Gastric Dilation-Volvulus complex (GDV), commonly known as bloat, is a complex, life threatening condition. It occurs mainly in large breed, deep chested dogs such as Great Danes, Dobermans, Wolf Hounds etc but can be a threat to any breed.
What is Bloat?
GDV is a condition where the stomach swells up, either with food or gas (or a combination of both) and then continues to a point where the stomach actually twists on itself, blocking both the inlet and outlet to the stomach. This is a life threatening condition that requires immediate emergency veterinary attention/decompression surgery. Even with the best care, success rates for emergency GDV’s can be as low as 40% so it is a condition to be very mindful of.
Common Causes of Bloat in Dogs
The most common cause of GDV is a feed of dry food, followed by a large intake of water (which causes the kibble to swell up) with a final addition of exercise or play after eating (but this component is not necessary to cause bloat). Foods that can ferment in the stomach and form gas are also a significant risk factor.
Mythbuster: Drinking cold water is NOT a known trigger for bloat, so please don’t panic about this dubious information that appears on Dr Google every now and then.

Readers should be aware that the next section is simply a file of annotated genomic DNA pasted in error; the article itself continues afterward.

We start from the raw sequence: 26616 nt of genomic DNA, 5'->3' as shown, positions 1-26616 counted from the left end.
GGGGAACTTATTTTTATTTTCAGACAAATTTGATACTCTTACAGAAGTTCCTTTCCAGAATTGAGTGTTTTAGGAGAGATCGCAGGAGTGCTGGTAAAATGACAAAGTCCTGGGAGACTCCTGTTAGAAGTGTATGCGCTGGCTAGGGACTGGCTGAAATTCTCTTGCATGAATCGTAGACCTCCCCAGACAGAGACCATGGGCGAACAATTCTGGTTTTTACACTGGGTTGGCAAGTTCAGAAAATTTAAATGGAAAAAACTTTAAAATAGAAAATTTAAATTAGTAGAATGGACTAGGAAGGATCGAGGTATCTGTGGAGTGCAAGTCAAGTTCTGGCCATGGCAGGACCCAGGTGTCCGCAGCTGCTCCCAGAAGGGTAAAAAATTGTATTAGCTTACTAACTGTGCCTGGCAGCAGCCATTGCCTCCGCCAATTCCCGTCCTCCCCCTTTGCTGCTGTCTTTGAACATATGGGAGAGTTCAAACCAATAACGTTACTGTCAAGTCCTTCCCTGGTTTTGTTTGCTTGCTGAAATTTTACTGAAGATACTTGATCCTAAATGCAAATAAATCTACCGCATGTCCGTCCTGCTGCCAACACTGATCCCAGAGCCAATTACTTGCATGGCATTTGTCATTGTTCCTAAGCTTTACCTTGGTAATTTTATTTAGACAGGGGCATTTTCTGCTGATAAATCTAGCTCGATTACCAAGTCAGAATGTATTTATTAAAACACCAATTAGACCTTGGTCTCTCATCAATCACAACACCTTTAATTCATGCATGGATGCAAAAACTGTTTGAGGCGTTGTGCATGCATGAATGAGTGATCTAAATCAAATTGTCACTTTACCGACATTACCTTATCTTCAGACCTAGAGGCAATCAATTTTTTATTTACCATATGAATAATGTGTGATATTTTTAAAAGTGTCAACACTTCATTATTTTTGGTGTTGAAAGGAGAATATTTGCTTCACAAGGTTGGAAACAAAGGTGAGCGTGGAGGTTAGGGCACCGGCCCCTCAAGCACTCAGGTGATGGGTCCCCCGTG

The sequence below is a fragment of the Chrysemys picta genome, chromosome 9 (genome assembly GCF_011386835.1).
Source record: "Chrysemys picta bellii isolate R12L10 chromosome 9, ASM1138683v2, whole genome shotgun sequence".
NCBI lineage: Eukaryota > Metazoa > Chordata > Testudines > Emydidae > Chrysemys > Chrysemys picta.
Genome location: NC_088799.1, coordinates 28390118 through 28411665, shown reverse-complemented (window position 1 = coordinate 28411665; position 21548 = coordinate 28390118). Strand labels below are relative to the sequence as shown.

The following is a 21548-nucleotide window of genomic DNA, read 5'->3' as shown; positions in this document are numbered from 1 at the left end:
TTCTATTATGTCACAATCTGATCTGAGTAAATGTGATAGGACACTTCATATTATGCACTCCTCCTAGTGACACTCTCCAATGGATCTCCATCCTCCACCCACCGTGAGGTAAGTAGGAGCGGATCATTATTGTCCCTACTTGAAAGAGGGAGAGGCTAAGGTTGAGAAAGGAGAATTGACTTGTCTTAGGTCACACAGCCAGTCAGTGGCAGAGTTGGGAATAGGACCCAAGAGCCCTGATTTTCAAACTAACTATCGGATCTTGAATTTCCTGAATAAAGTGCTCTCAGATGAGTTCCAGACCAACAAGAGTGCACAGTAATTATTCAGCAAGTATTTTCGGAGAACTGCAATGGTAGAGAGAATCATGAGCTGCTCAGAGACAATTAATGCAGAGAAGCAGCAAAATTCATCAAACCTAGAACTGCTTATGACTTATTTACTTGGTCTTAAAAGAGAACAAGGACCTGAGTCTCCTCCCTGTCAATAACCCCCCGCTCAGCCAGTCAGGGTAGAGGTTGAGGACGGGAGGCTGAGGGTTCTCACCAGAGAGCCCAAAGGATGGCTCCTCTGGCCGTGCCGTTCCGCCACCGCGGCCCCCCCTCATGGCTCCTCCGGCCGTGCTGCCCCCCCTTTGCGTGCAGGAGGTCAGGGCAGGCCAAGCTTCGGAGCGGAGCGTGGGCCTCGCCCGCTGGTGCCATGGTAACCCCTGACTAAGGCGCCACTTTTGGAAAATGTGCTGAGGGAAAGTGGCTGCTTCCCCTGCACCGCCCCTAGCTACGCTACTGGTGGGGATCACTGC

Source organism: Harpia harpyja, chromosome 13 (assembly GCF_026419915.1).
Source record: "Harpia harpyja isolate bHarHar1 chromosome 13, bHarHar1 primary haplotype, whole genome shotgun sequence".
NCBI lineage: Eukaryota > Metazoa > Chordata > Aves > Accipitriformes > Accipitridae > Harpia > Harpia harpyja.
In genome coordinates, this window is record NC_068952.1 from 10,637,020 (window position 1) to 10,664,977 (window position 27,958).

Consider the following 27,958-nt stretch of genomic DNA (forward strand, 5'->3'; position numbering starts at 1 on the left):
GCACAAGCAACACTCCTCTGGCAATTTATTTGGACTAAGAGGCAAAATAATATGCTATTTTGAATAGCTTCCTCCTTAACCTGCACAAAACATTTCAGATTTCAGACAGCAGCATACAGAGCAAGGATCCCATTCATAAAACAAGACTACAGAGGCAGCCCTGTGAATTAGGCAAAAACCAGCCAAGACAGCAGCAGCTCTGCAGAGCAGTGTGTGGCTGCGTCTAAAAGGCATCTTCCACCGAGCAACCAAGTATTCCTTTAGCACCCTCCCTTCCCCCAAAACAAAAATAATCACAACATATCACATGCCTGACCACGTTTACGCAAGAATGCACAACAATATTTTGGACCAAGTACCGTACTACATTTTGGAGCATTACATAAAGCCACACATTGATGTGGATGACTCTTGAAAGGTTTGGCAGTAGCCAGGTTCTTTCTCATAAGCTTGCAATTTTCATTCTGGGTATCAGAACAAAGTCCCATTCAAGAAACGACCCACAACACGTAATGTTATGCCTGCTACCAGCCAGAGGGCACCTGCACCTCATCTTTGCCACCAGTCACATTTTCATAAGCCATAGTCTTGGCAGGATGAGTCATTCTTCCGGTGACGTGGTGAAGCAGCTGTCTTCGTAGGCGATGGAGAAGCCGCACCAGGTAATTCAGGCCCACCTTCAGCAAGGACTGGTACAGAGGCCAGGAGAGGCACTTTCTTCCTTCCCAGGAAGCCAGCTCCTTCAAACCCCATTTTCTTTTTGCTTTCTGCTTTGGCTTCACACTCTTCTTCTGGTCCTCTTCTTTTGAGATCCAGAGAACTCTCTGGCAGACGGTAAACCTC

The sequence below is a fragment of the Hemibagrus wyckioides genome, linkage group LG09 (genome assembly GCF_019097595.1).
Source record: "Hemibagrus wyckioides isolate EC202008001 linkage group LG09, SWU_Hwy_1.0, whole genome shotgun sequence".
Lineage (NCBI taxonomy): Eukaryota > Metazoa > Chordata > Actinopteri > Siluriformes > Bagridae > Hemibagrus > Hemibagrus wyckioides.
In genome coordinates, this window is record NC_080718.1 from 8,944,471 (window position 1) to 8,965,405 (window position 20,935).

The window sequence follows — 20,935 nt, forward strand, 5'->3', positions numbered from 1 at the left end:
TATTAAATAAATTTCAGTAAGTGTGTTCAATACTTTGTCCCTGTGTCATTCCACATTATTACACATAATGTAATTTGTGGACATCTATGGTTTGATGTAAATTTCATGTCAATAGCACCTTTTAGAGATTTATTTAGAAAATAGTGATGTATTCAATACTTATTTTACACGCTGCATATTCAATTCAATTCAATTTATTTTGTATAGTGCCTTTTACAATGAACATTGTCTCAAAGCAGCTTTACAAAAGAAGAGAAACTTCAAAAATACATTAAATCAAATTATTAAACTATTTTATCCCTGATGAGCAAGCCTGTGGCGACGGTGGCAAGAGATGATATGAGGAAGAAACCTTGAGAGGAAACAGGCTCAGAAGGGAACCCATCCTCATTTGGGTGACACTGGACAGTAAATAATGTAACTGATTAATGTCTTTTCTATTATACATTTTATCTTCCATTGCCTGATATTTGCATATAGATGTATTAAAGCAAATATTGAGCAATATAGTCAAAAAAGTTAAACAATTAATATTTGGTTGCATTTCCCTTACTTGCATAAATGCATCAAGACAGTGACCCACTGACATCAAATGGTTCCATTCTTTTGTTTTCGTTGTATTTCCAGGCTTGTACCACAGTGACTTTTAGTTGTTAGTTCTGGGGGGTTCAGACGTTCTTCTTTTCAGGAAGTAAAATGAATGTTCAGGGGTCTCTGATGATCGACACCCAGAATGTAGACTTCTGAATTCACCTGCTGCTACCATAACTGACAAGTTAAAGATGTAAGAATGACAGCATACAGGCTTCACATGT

Tips for preventing bloat
- Feed a natural diet: a diet consisting of balanced fresh meat is extremely unlikely to cause bloat as it is naturally moisture rich and does not swell in the stomach or produce significant gas.
- If you do feed dry food: feed small amounts at a single serving and restrict access to water for at least an hour after feeding and avoid exercise after meals. Adding some fresh meat to your pet’s diet will also help to reduce any swelling. Soaking kibble before feeding is also useful.
Dr Bruce Syme BVSc (Hons), Founder of Vets All Natural.
Dr Bruce Syme is a practicing vet and expert in natural pet nutrition, has spoken at the Australian Veterinary Association Annual Conference, and provides regular comment on TV and Radio.
Disclaimer: The entire contents of this article are based upon the opinions of Dr. Bruce Syme, unless otherwise noted. The information is not intended as medical advice, it simply shares the knowledge and information from the research and experience of Dr. Bruce and his community. Pet health care decisions should be based upon your research and in partnership with a qualified pet health care professional.
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